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graphql-relay

Relay Library for GraphQL.js

This is a library to allow the easy creation of Relay-compliant servers using the GraphQL.js reference implementation of a GraphQL server.

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Getting Started

A basic understanding of GraphQL and of the GraphQL.js implementation is needed to provide context for this library.

An overview of GraphQL in general is available in the README for the Specification for GraphQL.

This library is designed to work with the GraphQL.js reference implementation of a GraphQL server.

An overview of the functionality that a Relay-compliant GraphQL server should provide is in the GraphQL Relay Specification on the Relay website. That overview describes a simple set of examples that exist as tests in this repository. A good way to get started with this repository is to walk through that documentation and the corresponding tests in this library together.

Using Relay Library for GraphQL.js

Install Relay Library for GraphQL.js

npm install graphql graphql-relay

When building a schema for GraphQL.js, the provided library functions can be used to simplify the creation of Relay patterns.

Connections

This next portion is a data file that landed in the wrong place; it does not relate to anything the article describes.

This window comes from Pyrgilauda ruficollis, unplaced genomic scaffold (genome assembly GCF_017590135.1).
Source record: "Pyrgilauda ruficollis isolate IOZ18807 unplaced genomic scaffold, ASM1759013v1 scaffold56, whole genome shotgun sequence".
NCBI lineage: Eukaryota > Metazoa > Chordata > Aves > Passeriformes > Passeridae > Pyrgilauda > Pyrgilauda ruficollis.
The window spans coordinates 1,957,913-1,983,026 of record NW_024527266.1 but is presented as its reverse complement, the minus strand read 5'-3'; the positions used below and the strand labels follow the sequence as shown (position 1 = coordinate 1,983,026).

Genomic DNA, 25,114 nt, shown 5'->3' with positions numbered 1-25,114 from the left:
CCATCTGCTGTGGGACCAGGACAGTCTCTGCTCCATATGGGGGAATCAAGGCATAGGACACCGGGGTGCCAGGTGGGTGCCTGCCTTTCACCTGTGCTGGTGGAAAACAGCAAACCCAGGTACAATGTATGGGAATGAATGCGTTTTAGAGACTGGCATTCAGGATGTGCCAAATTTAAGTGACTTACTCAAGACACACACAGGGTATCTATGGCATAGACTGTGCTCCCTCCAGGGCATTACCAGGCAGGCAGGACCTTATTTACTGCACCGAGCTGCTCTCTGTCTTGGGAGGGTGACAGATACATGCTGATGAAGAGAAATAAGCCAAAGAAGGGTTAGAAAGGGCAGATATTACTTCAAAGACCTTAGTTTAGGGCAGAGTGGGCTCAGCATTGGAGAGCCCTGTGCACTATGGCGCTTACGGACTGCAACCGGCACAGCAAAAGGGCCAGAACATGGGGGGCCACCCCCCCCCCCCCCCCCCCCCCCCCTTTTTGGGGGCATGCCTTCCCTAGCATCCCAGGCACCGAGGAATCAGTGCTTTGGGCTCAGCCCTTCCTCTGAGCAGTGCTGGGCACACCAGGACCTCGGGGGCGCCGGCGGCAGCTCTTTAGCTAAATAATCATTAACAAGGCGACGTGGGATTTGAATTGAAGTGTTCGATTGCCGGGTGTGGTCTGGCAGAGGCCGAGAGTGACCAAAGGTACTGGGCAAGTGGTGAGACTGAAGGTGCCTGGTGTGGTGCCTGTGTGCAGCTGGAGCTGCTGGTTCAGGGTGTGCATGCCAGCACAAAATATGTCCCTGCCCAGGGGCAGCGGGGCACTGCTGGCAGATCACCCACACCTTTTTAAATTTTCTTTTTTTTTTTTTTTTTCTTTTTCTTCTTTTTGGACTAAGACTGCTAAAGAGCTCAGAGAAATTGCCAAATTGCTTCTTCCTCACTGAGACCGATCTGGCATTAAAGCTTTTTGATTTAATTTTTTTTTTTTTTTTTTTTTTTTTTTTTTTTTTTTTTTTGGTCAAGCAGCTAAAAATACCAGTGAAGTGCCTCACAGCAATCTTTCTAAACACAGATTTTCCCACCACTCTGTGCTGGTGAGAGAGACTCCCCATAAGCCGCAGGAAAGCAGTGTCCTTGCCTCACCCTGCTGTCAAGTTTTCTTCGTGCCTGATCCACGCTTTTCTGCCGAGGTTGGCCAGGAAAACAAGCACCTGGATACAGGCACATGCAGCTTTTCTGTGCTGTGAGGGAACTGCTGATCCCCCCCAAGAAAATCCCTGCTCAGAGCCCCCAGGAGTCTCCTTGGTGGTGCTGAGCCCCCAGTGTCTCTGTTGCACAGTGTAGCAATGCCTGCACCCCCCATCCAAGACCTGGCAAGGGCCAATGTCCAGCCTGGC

Helper functions are provided for both building the GraphQL types for connections and for implementing the resolve method for fields returning those types.

  • connectionArgs returns the arguments that fields should provide when they return a connection type that supports bidirectional pagination.
  • forwardConnectionArgs returns the arguments that fields should provide when they return a connection type that only supports forward pagination.
  • backwardConnectionArgs returns the arguments that fields should provide when they return a connection type that only supports backward pagination.
  • connectionDefinitions returns a connectionType and its associated edgeType, given a node type.
  • connectionFromArray is a helper method that takes an array and the arguments from connectionArgs, does pagination and filtering, and returns an object in the shape expected by a connectionType's resolve function.
  • connectionFromPromisedArray is similar to connectionFromArray, but it takes a promise that resolves to an array, and returns a promise that resolves to the expected shape by connectionType.
  • cursorForObjectInConnection is a helper method that takes an array and a member object, and returns a cursor for use in the mutation payload.
  • offsetToCursor takes the index of a member object in an array and returns an opaque cursor for use in the mutation payload.